Our last night in Winchester was made special by a concert in Winchester Cathedral (right next door to our hotel!). The cathedral celebrated its 900th anniversary in 1993.

A very special highlight of the trip was a day spent at the home of John Upton, where we were able to view his enormous collection of engines and vintage tractors. (His inventory included 105 engines on the date of our visit.) Several of his friends also brought a number of their tractors and engines, making for quite a gas-up! We were all quite moved by and appreciative of the gracious hospitality of Mr. Upton and his family, who treated us to a delicious luncheon in addition to the engine display.

At the Bristol Industrial Museum, we attended an after-dinner lecture entitled 'Brunei and Bristol,' given by curator Paul Elkin. Brunei, one of the most farsighted of Britain's 19th century engineers, was a brilliant and fascinating character.

The talk prepared us for our visit the next day to the s.s. Great Britain, designed and built by Brunei in Bristol in 1843. She was the first screw propeller-driven oceangoing ship with an iron hull. She was designed to be propelled using steam as the primary power, with auxiliary use of sail to preserve coal when the wind cooperated. The four cylinder engine could generate over 1,600 HP, and transferred power to the propeller shaft via a chain drive, rather than through gears. The ship, rescued from ruin in 1969, is currently the focus of a massive restoration project.

We were then on to the town of Bath, where we were hosted for tea by several members of Christ Church. After a tour of the Bath Industrial Heritage Center, located right next door to the church, where 'Mr. Bowler's Business,' a late 1800s soda water factory, has been recreated from original equipment left behind when the business closed in 1969, we had a bit of time to take in the other sights of Bath. The town takes its name from the ancient Roman public baths discovered there. Another top attraction, right next door to the baths, is the Bath Abbey, a spectacular house of worship which boasts a breathtaking vaulted ceiling.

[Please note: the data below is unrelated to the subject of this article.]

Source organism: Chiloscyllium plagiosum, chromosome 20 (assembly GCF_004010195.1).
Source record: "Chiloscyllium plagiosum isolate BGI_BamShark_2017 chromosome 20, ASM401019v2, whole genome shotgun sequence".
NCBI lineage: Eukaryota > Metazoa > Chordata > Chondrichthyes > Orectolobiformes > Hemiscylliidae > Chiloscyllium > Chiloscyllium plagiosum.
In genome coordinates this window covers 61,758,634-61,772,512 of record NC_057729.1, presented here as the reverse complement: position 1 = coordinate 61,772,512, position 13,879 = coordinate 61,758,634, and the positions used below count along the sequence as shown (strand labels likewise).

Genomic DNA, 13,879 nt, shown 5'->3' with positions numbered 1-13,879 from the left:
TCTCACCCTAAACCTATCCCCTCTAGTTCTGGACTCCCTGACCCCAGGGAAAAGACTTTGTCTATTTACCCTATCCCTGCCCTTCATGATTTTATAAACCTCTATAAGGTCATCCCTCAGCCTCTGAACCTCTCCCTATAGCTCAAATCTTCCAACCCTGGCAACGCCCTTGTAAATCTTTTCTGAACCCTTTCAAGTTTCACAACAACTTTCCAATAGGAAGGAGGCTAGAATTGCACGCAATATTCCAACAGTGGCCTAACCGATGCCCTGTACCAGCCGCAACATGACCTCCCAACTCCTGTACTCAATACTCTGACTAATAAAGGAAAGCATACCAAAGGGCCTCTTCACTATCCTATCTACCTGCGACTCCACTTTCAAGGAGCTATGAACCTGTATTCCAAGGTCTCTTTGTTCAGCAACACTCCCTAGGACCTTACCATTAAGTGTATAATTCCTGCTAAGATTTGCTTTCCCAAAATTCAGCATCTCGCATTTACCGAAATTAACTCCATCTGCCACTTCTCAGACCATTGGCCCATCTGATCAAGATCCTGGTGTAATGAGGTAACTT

A slow-paced day of excursion in Wales, through the Elan Valley Reservoirs and a ride on the Ffestiniog Railway (a narrow gauge line traversing 13 miles through the beautifully scenic slate-mining region near Snow-donia National Park), gave us a bit of rest before our big day visiting the Tat-ton Park 1000 Engine Rally. The rally is put on by the Five Counties Vintage Machinery Organisation, Inc., with major support from the publication Exchange & Mart; the rally committee is chaired by the able Percy Gallimore.

Wouldn't you know, the one day that we planned to be out of doors all day was the only rainy day we had! But hey, there's no stopping 75 engine buffs when there are an estimated 1,000 pieces of old machinery on display!

Until the rain let up, many of us took the opportunity to go on a guided tour of the Mansion at Tatton Park, the lavish home of generations of the Egerton family. Built between 1780 and 1813, the mansion is furnished with original (and exquisite!) family furnishings and works of art.

The rain slacked off by mid-morning, and we spent hours getting a look at how the British go about restoring and showing off their old iron. Advertised as Europe's largest display of vintage engines, the show did not disappoint. In addition to the petrol and gas engines, there were innumerable models, vintage cars, tractors, motorcycles, and military vehicles to browse around.